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Low carbon fuel standards and the RFS going forward

Low carbon fuel standards and the RFS going forward

Jarrett Whistance
Food & Agricultural Policy Research Institute (FAPRI-MU)

Transcript

  1. Low carbon fuel standards and the RFS going forward Jarrett

    Whistance (Whistancejl@missouri.edu) National Ethanol Conference 18 February 2021
  2. Who we are and what we do… ▪ Food and

    Agricultural Policy Research Institute at the University of Missouri (FAPRI-MU) ▪ For 35+ years, we have provided objective policy analysis of food and agricultural related markets (Congress, ag groups, ag financial sector, etc.) ▪ Primary outputs ▪ March: FAPRI Baseline Outlook - 10 yr. projection of major crops/commodities (“current policy”, stochastic) ▪ August: FAPRI Baseline Update – 5 yr. projection based on latest crop production data ▪ November/December: Preliminary Baseline – unpublished, subject to expert review 2
  3. Policy overview Low Carbon Fuel Standard (LCFS) • Reduce greenhouse

    gas (GHG) emissions through carbon intensity (CI) requirements • Highly specific pathways • No specific volume requirements • More flexibility in fuel mix to meet requirements • Credit market with bankable credits Renewable Fuel Standard (RFS) • Reduce GHG emissions through GHG reduction targets • Broader pathways that lead to “buckets” • Specific volume requirements for each bucket • Less flexibility in fuel mix • RIN market with bankable RINs 3
  4. Credit market comparison (monthly averages) 4 Source: Oil Price Information

    Service
  5. Volume vs Credit comparison in California 5 Fuel volumes Credits

    generated Source: Air Resources Board – California, Data Dashboard
  6. Share of liquid biofuels by volume in California (2019) 6

    Source: Air Resources Board – California, Data Dashboard
  7. LCFS options • Multiple regional standards • West coast, Midwest,

    etc. • Perhaps less likely under the new administration • Single federal standard • Perhaps more likely under the new administration • Stacked on top of existing RFS • Implications for how the two standards interact • Replaces (or transitions from) existing RFS • Implications for how state-level standards interact with it 7 Still much too early to say how likely any of these options are to gain traction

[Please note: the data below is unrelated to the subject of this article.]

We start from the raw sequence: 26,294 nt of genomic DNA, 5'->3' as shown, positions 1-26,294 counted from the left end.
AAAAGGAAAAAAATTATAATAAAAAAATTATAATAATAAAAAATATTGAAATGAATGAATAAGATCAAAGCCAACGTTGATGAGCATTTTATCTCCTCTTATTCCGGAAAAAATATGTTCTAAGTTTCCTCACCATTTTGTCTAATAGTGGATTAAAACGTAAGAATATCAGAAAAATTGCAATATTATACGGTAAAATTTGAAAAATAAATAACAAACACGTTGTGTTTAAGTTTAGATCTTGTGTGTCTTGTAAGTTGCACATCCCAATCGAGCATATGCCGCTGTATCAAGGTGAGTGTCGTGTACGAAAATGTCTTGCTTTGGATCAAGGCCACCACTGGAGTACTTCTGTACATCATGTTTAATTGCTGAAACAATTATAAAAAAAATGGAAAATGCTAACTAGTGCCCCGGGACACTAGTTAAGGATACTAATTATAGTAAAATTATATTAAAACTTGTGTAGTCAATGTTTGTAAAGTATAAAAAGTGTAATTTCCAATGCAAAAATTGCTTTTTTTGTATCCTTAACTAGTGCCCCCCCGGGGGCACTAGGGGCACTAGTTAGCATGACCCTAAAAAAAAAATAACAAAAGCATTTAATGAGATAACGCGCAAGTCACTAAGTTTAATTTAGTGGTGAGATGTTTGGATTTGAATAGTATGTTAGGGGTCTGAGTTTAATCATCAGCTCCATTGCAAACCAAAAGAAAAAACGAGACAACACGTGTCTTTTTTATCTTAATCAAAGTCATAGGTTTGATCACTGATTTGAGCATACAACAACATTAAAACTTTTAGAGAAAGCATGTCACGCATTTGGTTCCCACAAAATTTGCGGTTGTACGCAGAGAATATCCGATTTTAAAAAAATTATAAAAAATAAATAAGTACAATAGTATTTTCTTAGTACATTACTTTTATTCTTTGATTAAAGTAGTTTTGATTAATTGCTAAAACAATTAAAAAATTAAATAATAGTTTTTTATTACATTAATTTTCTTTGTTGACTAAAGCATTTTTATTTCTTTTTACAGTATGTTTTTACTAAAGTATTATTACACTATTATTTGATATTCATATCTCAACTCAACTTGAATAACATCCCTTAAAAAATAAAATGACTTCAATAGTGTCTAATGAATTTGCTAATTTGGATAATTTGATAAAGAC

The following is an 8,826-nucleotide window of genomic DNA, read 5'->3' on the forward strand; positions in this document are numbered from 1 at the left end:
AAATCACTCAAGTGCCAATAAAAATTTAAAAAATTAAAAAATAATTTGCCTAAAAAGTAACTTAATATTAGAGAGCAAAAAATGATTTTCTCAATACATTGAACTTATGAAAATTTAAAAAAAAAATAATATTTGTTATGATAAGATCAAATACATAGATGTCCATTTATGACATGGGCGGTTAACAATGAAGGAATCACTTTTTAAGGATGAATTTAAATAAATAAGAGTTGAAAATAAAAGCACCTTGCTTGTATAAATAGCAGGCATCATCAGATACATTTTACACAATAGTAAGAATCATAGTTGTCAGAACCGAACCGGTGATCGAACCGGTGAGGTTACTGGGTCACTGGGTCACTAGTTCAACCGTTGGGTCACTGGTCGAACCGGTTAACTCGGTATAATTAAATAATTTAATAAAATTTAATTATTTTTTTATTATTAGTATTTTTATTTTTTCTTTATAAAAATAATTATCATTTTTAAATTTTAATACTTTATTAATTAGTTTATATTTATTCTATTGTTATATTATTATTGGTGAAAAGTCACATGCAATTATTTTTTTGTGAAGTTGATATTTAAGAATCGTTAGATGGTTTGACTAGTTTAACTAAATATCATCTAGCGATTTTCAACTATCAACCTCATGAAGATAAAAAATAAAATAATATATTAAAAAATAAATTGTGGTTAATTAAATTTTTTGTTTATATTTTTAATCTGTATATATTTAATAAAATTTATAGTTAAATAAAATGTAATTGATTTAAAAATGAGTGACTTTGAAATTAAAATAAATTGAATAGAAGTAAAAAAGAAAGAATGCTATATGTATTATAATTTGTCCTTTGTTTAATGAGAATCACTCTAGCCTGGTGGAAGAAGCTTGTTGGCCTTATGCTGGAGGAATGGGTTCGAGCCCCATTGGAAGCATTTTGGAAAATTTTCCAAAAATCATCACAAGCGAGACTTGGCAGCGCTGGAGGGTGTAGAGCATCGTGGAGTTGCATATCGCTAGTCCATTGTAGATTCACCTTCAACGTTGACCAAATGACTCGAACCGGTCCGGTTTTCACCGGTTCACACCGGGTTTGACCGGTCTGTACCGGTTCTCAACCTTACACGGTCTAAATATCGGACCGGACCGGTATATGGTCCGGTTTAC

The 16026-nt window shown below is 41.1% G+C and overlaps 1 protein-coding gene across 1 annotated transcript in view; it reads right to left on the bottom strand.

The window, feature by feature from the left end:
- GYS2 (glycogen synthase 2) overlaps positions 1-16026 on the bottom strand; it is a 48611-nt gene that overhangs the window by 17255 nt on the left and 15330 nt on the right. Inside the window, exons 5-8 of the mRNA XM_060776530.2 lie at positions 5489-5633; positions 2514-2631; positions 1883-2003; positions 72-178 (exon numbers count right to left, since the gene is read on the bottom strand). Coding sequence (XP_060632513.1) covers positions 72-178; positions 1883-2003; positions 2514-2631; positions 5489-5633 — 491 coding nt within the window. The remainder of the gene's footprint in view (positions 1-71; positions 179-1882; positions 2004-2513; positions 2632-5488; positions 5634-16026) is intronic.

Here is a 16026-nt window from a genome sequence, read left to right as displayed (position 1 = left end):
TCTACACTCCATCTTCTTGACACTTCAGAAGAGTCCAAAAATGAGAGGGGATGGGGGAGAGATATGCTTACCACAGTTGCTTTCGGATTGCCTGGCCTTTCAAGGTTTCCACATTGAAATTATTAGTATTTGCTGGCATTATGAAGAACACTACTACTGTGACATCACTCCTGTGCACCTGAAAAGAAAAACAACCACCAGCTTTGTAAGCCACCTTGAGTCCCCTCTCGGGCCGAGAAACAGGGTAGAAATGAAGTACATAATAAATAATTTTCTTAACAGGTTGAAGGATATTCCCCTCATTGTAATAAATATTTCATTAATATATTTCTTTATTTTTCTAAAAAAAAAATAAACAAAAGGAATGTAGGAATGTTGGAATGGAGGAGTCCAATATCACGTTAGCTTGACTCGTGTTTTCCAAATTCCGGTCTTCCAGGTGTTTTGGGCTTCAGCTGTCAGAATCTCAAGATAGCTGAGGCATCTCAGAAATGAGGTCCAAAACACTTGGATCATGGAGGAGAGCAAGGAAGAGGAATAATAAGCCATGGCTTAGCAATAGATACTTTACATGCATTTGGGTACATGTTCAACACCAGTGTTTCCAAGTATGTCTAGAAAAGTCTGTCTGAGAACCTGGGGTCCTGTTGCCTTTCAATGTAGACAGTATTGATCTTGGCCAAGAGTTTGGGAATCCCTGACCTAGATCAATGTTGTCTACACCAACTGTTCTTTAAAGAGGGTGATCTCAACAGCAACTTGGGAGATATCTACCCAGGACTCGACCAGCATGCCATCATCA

8. Potential interactions of regional standards • Where is it more

    “binding”? • Could imply least-cost fuel mixes differ by region (e.g. incentive to expand ethanol blend rates in Midwest more than in West Coast region) • Impact on fuel prices might depend on how separate credit markets are set up. • What about the RFS? • Incentive toward lower CI fuels will still be there if costs allow, which could complement RFS compliance 8
  9. Potential interactions of a single federal standard • If stacked

    on RFS, which one is more “binding”? • LCFS – incentive for cleaner (i.e. lower CI) fuels to be used first until CI standard is met • Within reason, costs to obtain certain fuels might be prohibitive – Role of renewable diesel • RFS – How close can you get to meeting the LCFS? • Incentive toward low CI fuels might still be there if costs allow • What about fuel shuffling? • Regional differences could still possibly lead to similar degrees of fuel shuffling as in the “multiple regional standards” scenario • Potential for additional ethanol imports from Brazil - depends on pathways and policy responses 9
  10. Key uncertainties • RFS going forward (post-2022) • Will it

    look similar to current standards or does it become a de-facto LCFS? • How much authority does EPA have in the existing legislation? • Vehicle market • GM recently announced plan to phase out ICE vehicles by 2035; Ford investing heavily in that direction, as well • That said, turnover in vehicle stock is relatively slow 10
  11. Projected light duty vehicle (LDV) sales 11 Source: Energy Information

    Administration, Annual Energy Outlook 2021 – Reference Case
  12. Projected LDV stock 12 Source: Energy Information Administration, Annual Energy

    Outlook 2021 – Reference Case
  13. Key uncertainties • RFS going forward • Will it look

    similar to current standards or does it become a de-facto LCFS? • How much authority does EPA have in the existing legislation? • Vehicle market • GM recently announced plan to phase out ICE vehicles by 2035; Ford investing heavily in that direction, as well • Fuel prices • Other environmental policies • Fuel standards might not be the only instrument to achieve climate objectives in the new administration 13
  14. Takeaways ▪ A national LCFS (or multiple regional standards) could

    provide an avenue to expand ethanol use through higher blends, but there are risks. ▪ Key uncertainties ▪ What would such a plan look like? ▪ Treatment of ethanol versus electricity and renewable diesel ▪ What will vehicle markets look like in the future? ▪ Role of electrification 14
  15. Thank you! ▪ FAPRI-MU website: www.fapri.missouri.edu ▪ Follow us on

    Twitter: @FAPRI_MU ▪ To contact Jarrett Whistance: ▪ Whistancejl@missouri.edu 15 This material is based upon work supported by the U.S. Department of Agriculture, Office of the Chief Economist, under Agreement #58-0111-18-024, and the USDA National Institute of Food and Agriculture, Hatch project number MO-HASS0024. Any opinion, findings, conclusions, or recommendations expressed in this publication are those of the authors and do not necessarily reflect the view of the U.S. Department of Agriculture nor the University of Missouri